The mortar and sink created by the Grieco’s – Giovanni, Giuseppe, Michele, stonecutters from three generations – are made of Gorgoglione stone, bearing witness to the beauty of this native sandstone, which can resist both heat and frost and embodies in full the character and spirit of this mountain people. Such toughness can be shaped elegantly and transformed into everyday essential objects by wise hands.
The ceramic dishes made by Rocco Gallicchio fully express an ancient art learned from his father Francesco, who combines traditional shapes – such as the bird with a sparrow body and a peacock tail – with new, but just as much refined and unique creations, the result of a careful search for shapes, glazes, and colours. Once baked, the terracotta objects are dipped in a glaze and painted with goat hair brushes made by Rocco.

Music is a significant element of the traditional culture of Basilicata, a region rich in instruments and songs that have been the focus of important survey campaigns since the 1950s, with Diego Carpitella, Roberto Leydi, Pietro Sassu and, more recently, Nicola Scaldaferri. Among the most typical instruments there are the zampogna, the Surdulina (a small-sized single reed version of the zampogna, which can be found throughout the Pollino area, where the Arbëreshe culture has a strong influence), the shawm, the friction drum known as cupa-cupa, the tambourine and some models of Zuffolo, a fipple flute. These instruments are linked to the rural culture and the seasonal migration of cattle, which has permeated the history of this land, rich in pastures and water sources, for thousands of years. This production is accompanied by the Harp of Viggiano. Its unique story is evidenced by the development of workshops of artisans who worked with ebony, as well as luthiers in the 19th century. All these artisans had to meet the need for instruments of the street musicians who left the village of the Alta Val d’Agri to perform throughout Italy and the world.
The shawms displayed are made by Quirino Valvano, famous musician-builder from San Costantino Albanese, who is able to use wisely the local woods, including olive, maple, and cherry.
The harp, instead, is the result of the activities carried out by an Association that, for several years, has been working to enhance the local musical tradition, transcribe and relaunch popular pieces that have been handed down orally, as well as teach at the Scuola dell’Arpa Viggianese (Harp school of Viggiano). The essences used to build the harmonic box, column and neck are beech and maple.

The rural and peasant tradition has inspired the objects of daily use, made in wood or wood fibres (cane, reeds, branches of Mediterranean vegetation, olive tree, elm, willow) by two extraordinary representatives of this thousand-year-old art, Antonio Caldone and Giuseppe Stefanachi. Their works come from the search and processing of raw materials, which are then shaped in finished objects. Baskets and trays, where the colours of nature are wisely intertwined, revealing an innate ability to create shapes/containers starting from the Mediterranean vegetation. Antonio learned this art from his father on the pastures between the towns of Bernalda and Pomarico. Interested in this tradition and eager to become a representative of this art, in his workshop found at the heart of the Sassi of Matera, Giuseppe Stefanachi presents the stamps made in carved wood, with varied shapes and symbolic meanings, which were once used by families to mark their own loaves baked in the city’s shared ovens; the cavarole, wooden boards used to prepare home-made pasta, and the typical wooden carved spoons, made with native essences, such as olive, cherry and mulberry.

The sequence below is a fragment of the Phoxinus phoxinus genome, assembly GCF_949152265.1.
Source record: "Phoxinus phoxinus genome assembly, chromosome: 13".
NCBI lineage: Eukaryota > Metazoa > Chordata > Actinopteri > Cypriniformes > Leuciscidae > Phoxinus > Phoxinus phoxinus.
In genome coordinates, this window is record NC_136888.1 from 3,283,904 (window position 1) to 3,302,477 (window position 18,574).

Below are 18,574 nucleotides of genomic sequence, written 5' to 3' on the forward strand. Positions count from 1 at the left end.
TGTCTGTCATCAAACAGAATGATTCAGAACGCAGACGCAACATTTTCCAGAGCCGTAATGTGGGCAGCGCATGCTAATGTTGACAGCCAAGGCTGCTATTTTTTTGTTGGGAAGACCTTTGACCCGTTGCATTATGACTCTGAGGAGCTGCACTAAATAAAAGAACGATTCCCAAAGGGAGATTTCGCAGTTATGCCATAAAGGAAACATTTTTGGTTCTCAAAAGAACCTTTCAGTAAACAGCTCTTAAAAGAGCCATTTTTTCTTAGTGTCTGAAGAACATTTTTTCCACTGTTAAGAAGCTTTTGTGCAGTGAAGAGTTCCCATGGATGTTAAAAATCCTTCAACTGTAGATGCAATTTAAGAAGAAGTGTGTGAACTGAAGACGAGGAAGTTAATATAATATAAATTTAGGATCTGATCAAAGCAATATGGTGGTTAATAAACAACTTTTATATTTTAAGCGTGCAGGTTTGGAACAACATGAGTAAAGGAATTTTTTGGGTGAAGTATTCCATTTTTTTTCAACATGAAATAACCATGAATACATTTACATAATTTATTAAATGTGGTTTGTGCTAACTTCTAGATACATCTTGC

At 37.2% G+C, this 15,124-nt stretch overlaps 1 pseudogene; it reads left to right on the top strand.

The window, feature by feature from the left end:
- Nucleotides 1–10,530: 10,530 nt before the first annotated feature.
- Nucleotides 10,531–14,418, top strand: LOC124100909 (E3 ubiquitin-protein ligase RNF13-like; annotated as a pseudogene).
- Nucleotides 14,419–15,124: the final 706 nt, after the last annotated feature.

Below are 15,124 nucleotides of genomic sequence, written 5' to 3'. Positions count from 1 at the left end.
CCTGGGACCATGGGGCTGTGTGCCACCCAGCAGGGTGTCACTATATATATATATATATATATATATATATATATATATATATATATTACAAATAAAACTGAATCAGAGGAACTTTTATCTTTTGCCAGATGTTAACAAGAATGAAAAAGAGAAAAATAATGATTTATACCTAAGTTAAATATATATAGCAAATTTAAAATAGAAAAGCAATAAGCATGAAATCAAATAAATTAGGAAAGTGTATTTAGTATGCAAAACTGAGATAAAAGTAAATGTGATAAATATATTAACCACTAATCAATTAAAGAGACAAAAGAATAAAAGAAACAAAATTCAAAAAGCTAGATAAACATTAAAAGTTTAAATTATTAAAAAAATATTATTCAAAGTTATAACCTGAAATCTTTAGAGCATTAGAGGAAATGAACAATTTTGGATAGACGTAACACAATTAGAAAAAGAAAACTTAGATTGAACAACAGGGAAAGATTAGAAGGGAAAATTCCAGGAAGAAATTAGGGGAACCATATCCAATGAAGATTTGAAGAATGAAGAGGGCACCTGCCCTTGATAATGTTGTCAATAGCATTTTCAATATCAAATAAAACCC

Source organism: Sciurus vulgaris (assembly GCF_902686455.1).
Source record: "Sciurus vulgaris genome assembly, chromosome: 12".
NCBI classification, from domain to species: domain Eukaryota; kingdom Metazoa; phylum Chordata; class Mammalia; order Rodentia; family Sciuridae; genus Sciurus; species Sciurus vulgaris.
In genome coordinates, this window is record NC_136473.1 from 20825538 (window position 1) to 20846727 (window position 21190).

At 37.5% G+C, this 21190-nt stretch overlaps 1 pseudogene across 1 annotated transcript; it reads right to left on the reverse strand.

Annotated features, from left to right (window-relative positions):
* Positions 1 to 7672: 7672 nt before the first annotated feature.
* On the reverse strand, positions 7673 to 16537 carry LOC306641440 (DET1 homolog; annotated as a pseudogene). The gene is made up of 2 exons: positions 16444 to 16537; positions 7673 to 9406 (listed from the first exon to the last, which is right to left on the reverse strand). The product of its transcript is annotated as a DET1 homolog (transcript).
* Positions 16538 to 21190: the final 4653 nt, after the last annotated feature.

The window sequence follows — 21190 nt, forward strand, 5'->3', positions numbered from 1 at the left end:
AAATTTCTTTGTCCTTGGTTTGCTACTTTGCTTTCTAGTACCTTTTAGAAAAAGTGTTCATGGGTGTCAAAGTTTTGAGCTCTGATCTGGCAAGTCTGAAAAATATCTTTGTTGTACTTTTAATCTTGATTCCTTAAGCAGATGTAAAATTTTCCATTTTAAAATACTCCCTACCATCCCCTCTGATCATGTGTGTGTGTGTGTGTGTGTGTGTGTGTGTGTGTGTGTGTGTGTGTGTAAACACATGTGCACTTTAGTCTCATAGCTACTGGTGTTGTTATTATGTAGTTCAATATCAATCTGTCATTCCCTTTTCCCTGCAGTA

The manufacture of wrought iron and leather have played an important role in the history of handicraft in Basilicata. The archaeological collections show an extraordinary wealth of elements in iron and wrought bronze, related on the one hand to warriors’ armours, elms, greaves, and cuirasses, and on the other to refined objects of daily use, such as vases, lamps, oven rakes and skewers.
A keen interpreter of this tradition is Rocco Taurisano, who works iron and bronze in Tito, a town of Gallo-Italian language, giving to them a rare lightness, defined by director Lorenzo Ostuni as “a cast-iron journey towards lightness”. His interpretation of the olive tree and the rooster, the essential symbolic elements of his distinctive style, is displayed in the exhibition.
The creative universe of everyday life has inspired the traditional saddlebag of Tursi made by Salvatore di Gregorio, who brings back up the soft bag used by shepherds and farmers – on foot, donkeys or on horseback – to carry their breakfast…cheese, bread, a slice of lard and the never-failing red wine. The practice of working local leather with the hands characterises Salvatore’s varied production, in his workshop located in Tursi, a town famous for the charming Rabatana, the ancient Saracen district that is wonderfully described by local poet Albino Pierro.

Palmarosa Fuccella

In mostra

  • Antonio Figliuolo, totem narranti
  • Luigi Volpe, arredi d’ulivo
  • Giuseppe Stefanachi, oggetti della tradizione pastorale
  • Quirino Valvano, ciaramelle arbëreshe
  • Associazione arpa viggianese, arpe
  • Antonio Caldone, giunchi intrecciati
  • Rocco Taurisano, ferro battuto
  • Salvatore Di Gregorio, cuoio
  • Vito Aquila, balestre di Avigliano
  • Annangela Lovallo, ricami e costumi tradizionali
  • Manuela Telesca, gioielli
  • Raffaele Pentasuglia, cartapesta
  • Rocco Gallicchio, ceramica di Calvello
  • Fratelli Grieco, pietra lavorata di Gorgoglione

INFO

Mostra a cura di Palmarosa Fuccella

Organizzazione APT Basilicata

29 giugno11 luglio 2021

Santa Maria de Armenis
Matera

Orari apertura: 9:00/13:0016:30/21:30